A Williams Lake resident is applauding the recent adoption of a bylaw that will pave the way forward for him to build a small home for his mother on his city property.
Kevin Friesen said he reached out to the city in March 2022 asking if he could build a 986 square foot home for his mom Inez Friesen.
“I have an older house that was built in 1966 but I have a big lot,” he told the Tribune. “I was the first person that was serious about doing this with the city and they have been very accommodating.”
Last week city council unanimously adopted a bylaw to allow for the regulation and streamlining of the permitting process for the construction and use of accessory dwelling units (ADUs) within city limits.
The bylaw describes an ADU as a small, standalone house located on an existing lot with the main house. It can have one or two storeys and can be above a detached garage.
They must meet the zoning regulations and building code, and they must receive a building permit before construction.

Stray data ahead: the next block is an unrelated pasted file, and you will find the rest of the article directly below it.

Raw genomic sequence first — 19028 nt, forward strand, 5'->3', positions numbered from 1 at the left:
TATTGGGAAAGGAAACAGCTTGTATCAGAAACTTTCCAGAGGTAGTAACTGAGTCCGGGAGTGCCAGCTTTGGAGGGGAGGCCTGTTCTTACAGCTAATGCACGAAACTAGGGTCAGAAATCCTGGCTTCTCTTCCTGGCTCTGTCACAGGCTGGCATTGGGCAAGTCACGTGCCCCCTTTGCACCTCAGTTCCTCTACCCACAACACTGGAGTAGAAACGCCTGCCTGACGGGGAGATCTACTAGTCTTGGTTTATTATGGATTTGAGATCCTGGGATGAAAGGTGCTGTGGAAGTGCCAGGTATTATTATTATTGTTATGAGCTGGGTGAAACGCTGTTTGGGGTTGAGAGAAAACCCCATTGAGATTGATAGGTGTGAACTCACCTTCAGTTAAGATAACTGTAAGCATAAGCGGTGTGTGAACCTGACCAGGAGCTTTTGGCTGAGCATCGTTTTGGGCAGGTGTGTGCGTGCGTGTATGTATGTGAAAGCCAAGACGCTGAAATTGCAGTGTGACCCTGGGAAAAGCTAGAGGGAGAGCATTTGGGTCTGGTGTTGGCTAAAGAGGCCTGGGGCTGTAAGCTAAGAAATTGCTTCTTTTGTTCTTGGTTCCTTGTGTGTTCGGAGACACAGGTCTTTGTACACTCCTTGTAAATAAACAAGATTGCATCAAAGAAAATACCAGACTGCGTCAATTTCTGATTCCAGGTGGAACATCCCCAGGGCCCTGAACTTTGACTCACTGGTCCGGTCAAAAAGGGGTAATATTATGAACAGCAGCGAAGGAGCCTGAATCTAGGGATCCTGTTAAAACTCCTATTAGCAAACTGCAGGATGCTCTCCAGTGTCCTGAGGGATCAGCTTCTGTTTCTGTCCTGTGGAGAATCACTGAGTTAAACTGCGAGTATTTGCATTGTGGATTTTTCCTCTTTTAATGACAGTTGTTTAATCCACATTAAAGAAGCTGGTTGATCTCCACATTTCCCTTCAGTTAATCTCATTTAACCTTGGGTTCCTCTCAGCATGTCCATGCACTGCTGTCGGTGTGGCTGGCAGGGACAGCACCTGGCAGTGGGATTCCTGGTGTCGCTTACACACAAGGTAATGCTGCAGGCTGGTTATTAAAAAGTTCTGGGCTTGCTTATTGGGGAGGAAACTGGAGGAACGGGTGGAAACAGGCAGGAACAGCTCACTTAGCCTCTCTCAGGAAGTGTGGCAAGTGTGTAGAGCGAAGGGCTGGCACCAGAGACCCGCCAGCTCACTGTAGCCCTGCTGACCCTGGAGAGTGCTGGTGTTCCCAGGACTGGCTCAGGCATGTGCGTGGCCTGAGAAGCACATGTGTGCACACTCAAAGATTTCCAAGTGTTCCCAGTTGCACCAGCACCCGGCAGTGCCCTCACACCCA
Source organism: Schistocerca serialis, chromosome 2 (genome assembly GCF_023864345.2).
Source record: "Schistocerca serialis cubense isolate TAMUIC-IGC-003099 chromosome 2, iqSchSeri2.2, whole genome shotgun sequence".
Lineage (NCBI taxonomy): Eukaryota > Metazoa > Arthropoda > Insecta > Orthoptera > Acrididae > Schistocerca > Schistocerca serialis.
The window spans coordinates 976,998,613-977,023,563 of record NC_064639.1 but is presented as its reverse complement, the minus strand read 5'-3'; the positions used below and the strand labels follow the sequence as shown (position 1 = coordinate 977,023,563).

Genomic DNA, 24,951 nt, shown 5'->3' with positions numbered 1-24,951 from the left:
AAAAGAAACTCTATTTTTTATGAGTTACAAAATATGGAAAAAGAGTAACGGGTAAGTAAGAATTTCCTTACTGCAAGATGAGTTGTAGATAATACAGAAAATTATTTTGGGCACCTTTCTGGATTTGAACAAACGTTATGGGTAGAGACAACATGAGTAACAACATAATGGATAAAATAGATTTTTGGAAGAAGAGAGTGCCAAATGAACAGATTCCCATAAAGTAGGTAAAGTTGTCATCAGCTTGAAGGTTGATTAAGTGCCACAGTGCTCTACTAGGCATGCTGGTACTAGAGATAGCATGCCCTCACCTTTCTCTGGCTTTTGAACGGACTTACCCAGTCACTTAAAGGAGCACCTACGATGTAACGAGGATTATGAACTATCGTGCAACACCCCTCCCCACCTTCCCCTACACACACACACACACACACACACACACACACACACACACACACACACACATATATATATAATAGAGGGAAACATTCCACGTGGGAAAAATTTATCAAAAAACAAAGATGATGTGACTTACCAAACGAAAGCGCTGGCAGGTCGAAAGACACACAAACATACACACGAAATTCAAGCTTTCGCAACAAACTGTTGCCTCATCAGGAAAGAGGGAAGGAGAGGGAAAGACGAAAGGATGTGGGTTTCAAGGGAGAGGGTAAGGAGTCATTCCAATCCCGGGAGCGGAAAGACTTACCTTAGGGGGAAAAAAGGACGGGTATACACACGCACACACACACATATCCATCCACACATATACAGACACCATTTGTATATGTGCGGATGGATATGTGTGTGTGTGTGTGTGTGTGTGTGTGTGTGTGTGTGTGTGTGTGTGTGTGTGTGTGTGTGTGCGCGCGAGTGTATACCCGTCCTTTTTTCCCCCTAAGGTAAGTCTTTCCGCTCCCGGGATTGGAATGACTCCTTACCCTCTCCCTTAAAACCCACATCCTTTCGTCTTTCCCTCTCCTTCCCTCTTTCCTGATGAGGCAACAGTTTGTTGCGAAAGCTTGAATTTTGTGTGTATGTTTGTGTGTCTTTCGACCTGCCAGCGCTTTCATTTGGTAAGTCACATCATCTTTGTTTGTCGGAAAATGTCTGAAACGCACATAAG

“It’s been a learning curve for me and the city, but it’s been slow and steady,” Friesen said.
Once the city issues him a permit, Friesen will be hiring someone to build the accessory dwelling who has been a carpenter for more than 30 years.
Friesen, however, will be the general contractor. Something he can be after taking a course through the BC Housing Licensing and Consumer Services department for property owners wishing to become authorized owner builders.
BC Housing’s senior communications advisor said the the courses are intended to prepare an individual to take the owner builder exam, which tests the person’s knowledge and understanding of home-building basics in two competency areas: construction basics and statutory obligations and requirements that owner builders must meet under the Homeowner Protection Act.
More information on how property owners can become authorized owner builders can be found on the BC Housing website.
On April 18, members of the public had the opportunity to provide feedback on ADUs.
Concerns about parking and congestion were raised.
Responding Mayor Surinderpal Rathor said he agreed with the concerns that parking and snow clearing will be an issue.
“I am sure if we work together we can address those challenges, “Rathor said. “We will learn as we go. All of us recognize the shortage of houses in our community.”
The mayor said his son was one of the first residents to build a coach house in Langley in 2005.
Before adopting the bylaw, the city received approval from the Ministry of Transportation and Infrastructure dated April 21, 2023.